Ten more people are believed to have contracted the Zika virus through a mosquito bite, prompting the Centers for Disease Control and Prevention to issue a travel warning for the affected area.
On Monday, Gov. Rick Scott announced the Department of Health identified 10 more people who contracted the virus locally. The governor said the state health department still believes the transmissions are occurring in one part of Miami, but warned women who are pregnant — or are thinking of becoming pregnant — to avoid the area.
The news comes just days after the state announced our people — one woman and three men — likely contracted the virus from local mosquitoes. Health officials believe the infections are occurring within the popular Wynwood neighborhood.
Dr. Tom Frieden, the director of the Centers for Disease Control and Prevention, said the agency is sending an Emergency Response Team to South Florida to assist the Department of Health with its investigation into the spread.
Frieden said the CDC has also issued a travel warning, encouraging pregnant women to avoid unnecessary travel to the one-square mile area. Women who live and work in the affected area, Frieden said, should “make every effort to avoid mosquito bites.”
“While we continue to learn more about this virus each day, we know that it is most harmful to pregnant women and their babies,” said Scott, who then urged women who are pregnant, or thinking of becoming pregnant, to contact their doctors for a Zika prevention kit.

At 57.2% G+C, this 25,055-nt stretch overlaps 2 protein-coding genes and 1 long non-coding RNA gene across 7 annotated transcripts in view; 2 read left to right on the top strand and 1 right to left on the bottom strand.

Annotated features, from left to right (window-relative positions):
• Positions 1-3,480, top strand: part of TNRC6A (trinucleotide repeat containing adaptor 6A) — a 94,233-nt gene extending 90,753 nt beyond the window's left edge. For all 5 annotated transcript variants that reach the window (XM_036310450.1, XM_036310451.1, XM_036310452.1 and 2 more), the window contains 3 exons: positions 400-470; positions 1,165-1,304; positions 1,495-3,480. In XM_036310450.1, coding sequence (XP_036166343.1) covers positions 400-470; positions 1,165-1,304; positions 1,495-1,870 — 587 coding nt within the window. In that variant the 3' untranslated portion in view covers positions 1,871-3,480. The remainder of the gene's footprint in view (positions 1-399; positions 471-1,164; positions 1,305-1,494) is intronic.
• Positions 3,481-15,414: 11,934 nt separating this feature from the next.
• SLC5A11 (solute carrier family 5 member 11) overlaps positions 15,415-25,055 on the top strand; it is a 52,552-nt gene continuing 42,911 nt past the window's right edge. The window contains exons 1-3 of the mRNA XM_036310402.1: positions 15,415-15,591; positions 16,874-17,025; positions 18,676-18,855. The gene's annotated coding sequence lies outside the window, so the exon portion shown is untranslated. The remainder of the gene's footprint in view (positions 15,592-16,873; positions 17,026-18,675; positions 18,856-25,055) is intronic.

The CDC did not issue an advisory last week, when the first cases of locally transmitted Zika were identified. However, Frieden said mosquito control efforts in the impacted area “don’t appear to be as effective as we hoped,” and new cases prompted the federal agency to issue the advisory.
The Department of Health began investigating the possibility of a local transmission on July 7. According to the Governor’s Office, 2 of the people who contracted the disease are women; while 12 are men.
The state has allocated $26.2 million to help fight the spread of Zika, and Scott said the federal government has promised to send $5.6 million to help the cause. Mosquito boards across the state are doing what they can to help curb the spread, but the governor said Floridians also need to do their part.
“These mosquitoes are either in your house or close to your house, they don’t travel very far and they’re not active biters,” said Scott in an interview with FloridaPoliticis.com on Monday morning. “You can have an impact yourself, and that’s what we’re all going to do.”
Scott said Floridians should make sure to pour out standing water, and wear insect repellent and protective clothing when going outside.
Frieden said more cases of locally transmitted Zika could pop up. Many people who are infected don’t experience any symptoms, which makes detecting the spread of the disease difficult. While there may be more cases on the horizon, Frieden said he doesn’t expect them to be widespread.
That could be good news for Florida. The Wynwood area is a popular destination, and an extended travel warning could have an economic impact on the area. In a statement Monday, Scott said “Florida remains safe and open for business.”
“This year, we have already welcomed a record 30 million tourists and we look forward to welcoming more visitors to Florida this summer,” said Scott.
There are more than 380 cases of travel-related Zika in Florida; 55 of those cases involve pregnant women.